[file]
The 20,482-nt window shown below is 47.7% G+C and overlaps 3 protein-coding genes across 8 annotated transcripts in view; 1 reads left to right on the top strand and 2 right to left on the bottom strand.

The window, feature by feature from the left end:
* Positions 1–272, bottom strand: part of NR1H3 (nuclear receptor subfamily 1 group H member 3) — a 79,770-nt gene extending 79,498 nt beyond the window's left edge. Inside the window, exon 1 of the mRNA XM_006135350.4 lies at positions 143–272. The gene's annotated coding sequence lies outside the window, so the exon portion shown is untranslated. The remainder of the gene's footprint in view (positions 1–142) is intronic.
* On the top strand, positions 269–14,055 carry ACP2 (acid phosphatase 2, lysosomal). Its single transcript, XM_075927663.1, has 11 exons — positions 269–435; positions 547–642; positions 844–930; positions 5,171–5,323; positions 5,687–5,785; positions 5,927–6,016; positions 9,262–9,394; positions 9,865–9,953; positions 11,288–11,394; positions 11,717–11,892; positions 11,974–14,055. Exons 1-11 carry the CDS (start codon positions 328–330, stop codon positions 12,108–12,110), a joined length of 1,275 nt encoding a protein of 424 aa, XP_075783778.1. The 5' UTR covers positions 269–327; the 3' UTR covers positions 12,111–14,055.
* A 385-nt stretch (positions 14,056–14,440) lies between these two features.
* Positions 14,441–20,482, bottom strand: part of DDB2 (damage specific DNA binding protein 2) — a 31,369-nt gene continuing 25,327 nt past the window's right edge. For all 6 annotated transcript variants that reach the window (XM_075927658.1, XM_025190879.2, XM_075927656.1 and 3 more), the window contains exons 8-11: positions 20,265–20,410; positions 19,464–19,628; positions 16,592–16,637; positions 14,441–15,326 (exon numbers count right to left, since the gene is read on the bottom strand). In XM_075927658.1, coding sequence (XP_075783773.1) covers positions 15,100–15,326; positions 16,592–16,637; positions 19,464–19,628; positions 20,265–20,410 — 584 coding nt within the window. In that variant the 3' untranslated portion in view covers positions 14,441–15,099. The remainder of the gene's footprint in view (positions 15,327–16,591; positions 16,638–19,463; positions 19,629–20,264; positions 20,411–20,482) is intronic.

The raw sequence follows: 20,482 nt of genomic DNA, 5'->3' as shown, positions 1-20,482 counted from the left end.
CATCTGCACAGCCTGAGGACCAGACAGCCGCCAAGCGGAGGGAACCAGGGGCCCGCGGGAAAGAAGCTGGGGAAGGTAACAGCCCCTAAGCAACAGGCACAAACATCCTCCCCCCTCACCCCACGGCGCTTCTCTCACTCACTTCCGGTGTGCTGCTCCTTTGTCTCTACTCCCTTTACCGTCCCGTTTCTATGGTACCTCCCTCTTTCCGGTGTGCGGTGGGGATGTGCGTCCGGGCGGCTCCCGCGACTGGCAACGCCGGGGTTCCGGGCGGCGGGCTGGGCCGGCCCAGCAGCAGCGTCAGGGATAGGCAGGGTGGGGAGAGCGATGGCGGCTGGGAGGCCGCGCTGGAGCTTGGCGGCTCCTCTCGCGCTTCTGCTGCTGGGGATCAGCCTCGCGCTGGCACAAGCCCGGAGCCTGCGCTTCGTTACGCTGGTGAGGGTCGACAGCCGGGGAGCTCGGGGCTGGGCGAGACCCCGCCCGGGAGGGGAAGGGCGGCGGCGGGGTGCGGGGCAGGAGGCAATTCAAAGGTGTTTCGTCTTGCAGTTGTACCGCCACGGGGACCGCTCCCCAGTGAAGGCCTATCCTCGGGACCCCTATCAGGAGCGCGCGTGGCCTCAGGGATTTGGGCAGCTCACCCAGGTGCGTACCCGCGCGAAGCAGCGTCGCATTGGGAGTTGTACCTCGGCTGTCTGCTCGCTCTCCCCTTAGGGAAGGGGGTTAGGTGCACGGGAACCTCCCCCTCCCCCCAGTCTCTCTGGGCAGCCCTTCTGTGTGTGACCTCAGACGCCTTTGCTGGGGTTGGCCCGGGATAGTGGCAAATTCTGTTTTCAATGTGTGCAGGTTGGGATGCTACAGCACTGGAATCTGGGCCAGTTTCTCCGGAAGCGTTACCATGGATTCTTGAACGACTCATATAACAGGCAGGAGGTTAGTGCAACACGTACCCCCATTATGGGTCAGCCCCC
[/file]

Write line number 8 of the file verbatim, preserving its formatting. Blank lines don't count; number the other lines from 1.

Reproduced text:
CATCTGCACAGCCTGAGGACCAGACAGCCGCCAAGCGGAGGGAACCAGGGGCCCGCGGGAAAGAAGCTGGGGAAGGTAACAGCCCCTAAGCAACAGGCACAAACATCCTCCCCCCTCACCCCACGGCGCTTCTCTCACTCACTTCCGGTGTGCTGCTCCTTTGTCTCTACTCCCTTTACCGTCCCGTTTCTATGGTACCTCCCTCTTTCCGGTGTGCGGTGGGGATGTGCGTCCGGGCGGCTCCCGCGACTGGCAACGCCGGGGTTCCGGGCGGCGGGCTGGGCCGGCCCAGCAGCAGCGTCAGGGATAGGCAGGGTGGGGAGAGCGATGGCGGCTGGGAGGCCGCGCTGGAGCTTGGCGGCTCCTCTCGCGCTTCTGCTGCTGGGGATCAGCCTCGCGCTGGCACAAGCCCGGAGCCTGCGCTTCGTTACGCTGGTGAGGGTCGACAGCCGGGGAGCTCGGGGCTGGGCGAGACCCCGCCCGGGAGGGGAAGGGCGGCGGCGGGGTGCGGGGCAGGAGGCAATTCAAAGGTGTTTCGTCTTGCAGTTGTACCGCCACGGGGACCGCTCCCCAGTGAAGGCCTATCCTCGGGACCCCTATCAGGAGCGCGCGTGGCCTCAGGGATTTGGGCAGCTCACCCAGGTGCGTACCCGCGCGAAGCAGCGTCGCATTGGGAGTTGTACCTCGGCTGTCTGCTCGCTCTCCCCTTAGGGAAGGGGGTTAGGTGCACGGGAACCTCCCCCTCCCCCCAGTCTCTCTGGGCAGCCCTTCTGTGTGTGACCTCAGACGCCTTTGCTGGGGTTGGCCCGGGATAGTGGCAAATTCTGTTTTCAATGTGTGCAGGTTGGGATGCTACAGCACTGGAATCTGGGCCAGTTTCTCCGGAAGCGTTACCATGGATTCTTGAACGACTCATATAACAGGCAGGAGGTTAGTGCAACACGTACCCCCATTATGGGTCAGCCCCC